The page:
Posts tagged parenting

Gospel-Powered Parenting

By Guest Blogger: Bill Farley

gospel powered parenting

The gospel is the most important tool for parenting. For many parents this statement is surprising. When most Christians hear the word “gospel” they think of soul-winning. The gospel saves unbelievers. While this is true, the gospel is much more than a message for the lost. To the apostles the gospel was the message that saved people, but it was also a comprehensive moral and spiritual map for all of life. That includes marriage, vocation, and parenting.

By the gospel I mean the life, death, and resurrection of Jesus Christ. The gospel is the good news about everything that God has done to save us from eternity past to eternity future. It starts with the Father’s electing love, and ends with a new heavens and a new earth.

The goal of Christian parents is to parent our children as God has parented us. More than anywhere else in the Bible the gospel unpacks how God loves, serves, and disciplines his sons and daughters. The gospel also shows us ourselves. Everything we need to know about our value to God as well as the depths of our sinfulness, God reveals to us through the gospel.

Therefore, when it comes to our children, nothing could be more important than how to apply the gospel to our parenting. The Bible contains little teaching about parenting (only 2 verses in the New Testament). That is because the gospel is the paradigm for parenting. We can derive many parenting principles from the gospel. Here are some examples.

Should we focus on protecting our children from the world or on bringing them into new birth? The Bible stresses the positive. “For everyone who has been born of God overcomes the world” (1 John 5:4). Do we really believe this? If this is true, a good offense, combined with a proper understanding of new birth, is more important than protecting them from the world.

What parental virtue is most apt to attract God’s blessing? Surprisingly, it is not love, discipline or Bible study. Scripture testifies overwhelmingly that God blesses the parent that learns to fear him, and we get that fear from the gospel.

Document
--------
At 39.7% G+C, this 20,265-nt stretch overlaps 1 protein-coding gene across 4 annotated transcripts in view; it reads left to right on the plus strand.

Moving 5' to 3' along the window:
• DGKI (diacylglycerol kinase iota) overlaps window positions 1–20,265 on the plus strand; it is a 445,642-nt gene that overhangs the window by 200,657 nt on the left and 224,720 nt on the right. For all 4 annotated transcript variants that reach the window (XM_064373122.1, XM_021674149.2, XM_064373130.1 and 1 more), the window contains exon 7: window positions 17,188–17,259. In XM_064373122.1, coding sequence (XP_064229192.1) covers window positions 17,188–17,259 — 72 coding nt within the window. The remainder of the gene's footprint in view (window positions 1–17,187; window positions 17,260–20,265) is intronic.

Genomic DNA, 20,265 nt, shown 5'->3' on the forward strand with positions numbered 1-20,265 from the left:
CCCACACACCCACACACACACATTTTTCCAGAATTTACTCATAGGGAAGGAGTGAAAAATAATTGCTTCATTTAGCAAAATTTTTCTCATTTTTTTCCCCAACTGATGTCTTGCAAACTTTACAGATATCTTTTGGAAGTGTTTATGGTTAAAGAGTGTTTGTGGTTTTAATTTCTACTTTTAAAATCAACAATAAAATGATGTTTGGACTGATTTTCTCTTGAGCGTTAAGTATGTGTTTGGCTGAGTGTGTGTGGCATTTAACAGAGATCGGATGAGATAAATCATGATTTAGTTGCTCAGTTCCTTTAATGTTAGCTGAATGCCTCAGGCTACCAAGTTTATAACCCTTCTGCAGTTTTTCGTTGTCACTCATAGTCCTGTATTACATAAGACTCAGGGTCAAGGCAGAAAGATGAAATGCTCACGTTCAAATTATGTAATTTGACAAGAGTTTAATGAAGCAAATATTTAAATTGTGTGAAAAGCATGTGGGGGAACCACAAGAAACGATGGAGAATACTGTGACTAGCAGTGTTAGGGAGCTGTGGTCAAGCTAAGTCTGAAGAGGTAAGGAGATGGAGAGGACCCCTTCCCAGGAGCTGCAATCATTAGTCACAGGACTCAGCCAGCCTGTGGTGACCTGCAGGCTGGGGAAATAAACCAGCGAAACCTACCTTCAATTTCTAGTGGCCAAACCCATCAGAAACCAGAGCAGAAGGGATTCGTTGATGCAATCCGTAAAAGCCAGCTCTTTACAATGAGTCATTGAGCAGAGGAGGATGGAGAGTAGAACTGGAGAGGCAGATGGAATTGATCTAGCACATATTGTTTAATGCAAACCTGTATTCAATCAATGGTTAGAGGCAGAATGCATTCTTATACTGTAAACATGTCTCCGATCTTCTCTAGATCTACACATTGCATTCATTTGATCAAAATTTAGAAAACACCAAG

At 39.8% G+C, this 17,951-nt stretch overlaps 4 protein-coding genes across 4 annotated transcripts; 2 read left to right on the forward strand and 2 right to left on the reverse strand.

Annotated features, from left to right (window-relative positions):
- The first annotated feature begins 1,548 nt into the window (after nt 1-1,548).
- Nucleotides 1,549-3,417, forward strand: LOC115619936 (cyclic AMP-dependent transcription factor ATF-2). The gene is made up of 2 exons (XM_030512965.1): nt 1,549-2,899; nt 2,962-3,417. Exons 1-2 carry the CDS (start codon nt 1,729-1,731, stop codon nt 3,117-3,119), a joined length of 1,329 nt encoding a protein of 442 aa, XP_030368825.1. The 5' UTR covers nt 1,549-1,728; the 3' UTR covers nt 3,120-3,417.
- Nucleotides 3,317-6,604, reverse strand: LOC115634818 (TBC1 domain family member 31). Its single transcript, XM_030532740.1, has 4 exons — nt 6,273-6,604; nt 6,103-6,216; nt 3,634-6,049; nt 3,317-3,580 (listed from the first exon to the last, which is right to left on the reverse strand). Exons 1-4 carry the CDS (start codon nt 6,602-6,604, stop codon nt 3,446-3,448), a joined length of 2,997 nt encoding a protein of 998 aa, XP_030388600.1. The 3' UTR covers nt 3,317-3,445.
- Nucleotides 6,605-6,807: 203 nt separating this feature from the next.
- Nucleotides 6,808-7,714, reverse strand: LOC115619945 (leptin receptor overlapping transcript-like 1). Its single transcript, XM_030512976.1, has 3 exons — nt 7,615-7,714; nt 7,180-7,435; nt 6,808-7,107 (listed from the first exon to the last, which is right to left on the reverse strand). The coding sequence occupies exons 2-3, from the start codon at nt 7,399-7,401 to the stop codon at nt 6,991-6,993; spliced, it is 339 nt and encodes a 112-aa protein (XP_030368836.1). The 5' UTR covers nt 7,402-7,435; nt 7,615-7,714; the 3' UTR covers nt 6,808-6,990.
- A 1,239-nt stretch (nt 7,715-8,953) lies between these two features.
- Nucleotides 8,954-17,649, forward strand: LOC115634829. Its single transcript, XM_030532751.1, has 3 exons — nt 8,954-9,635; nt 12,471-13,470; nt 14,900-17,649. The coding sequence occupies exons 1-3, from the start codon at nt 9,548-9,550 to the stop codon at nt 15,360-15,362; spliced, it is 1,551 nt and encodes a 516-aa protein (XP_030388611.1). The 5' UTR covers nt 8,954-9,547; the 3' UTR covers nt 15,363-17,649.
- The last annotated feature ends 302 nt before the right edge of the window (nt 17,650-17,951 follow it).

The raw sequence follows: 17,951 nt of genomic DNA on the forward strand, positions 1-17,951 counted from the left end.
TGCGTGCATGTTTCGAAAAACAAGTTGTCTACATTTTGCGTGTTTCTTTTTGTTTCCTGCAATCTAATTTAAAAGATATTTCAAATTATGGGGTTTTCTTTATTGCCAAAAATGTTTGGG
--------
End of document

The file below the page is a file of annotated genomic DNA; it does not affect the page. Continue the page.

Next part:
What are the characteristics of all effective disciplinarians? First, they have a clear understanding of indwelling sin. Second they are comfortable with the authority that God has given them. Third, they love their children with God’s affection. The gospel instructs us on all three.

Last, most parents experience times of crushing failure and discouragement. The gospel encourages parents with the grace that they need when they feel discouraged, defeated, or inadequate.

In summary, go deep with the gospel, and God will amplify your children’s faith through. God will bless your children, grandchildren, and great grandchildren. They will marry believers, enjoy a vibrant faith, stay married, rejoice in the privilege of children, joyfully serve local churches, and honor their parents. What could be better than that?


Bill is the senior pastor of Grace Christian Fellowship, a non-denominational Evangelical church, which he planted with several other families in Spokane, Washington. Check out his book Gospel-Powered Parenting which is on sale this week.

Caught Not Taught

When I think of the things I learned from my parents as a child, there were certainly things that were explicitly and directly taught to me but the things I learned that were most deeply imprinted on me as a young child were caught, not taught. What I means is there was a culture and a feeling in our household that communicated and demonstrated specific values louder than any words could. It was this family culture that impacted me far more in my upbringing than any teaching or command to obey.

Proverbs 22:6 says,
Train up a child in the way he should go; even when he is old he will not depart from it.

If you’re a parent then you know the great privilege and fear that comes with raising your children. You also know that what you say is really only as powerful and influential as what you do.

As a parent it’s easy to fall into the ‘when they’re older’ trap. We think, “I’ll teach that value or this habit when they’re older.” But right now is the best time to plant those seeds of faith, to instill a heart of generosity, or even a challenge of leadership. If we fall into the ‘when they’re older’ mentality we’ve already waited to long. The values that you teach and demonstrate your children today have the power to affect the rest of their life. Scary, I know. But also an amazing privilege.

Check out this video about how one young girl had an idea to help those in need. As you watch imagine the seeds of faith that were planted in her life as a result of her action and her parents support and what affect that may have on the rest of her life.


Video via ilikegiving

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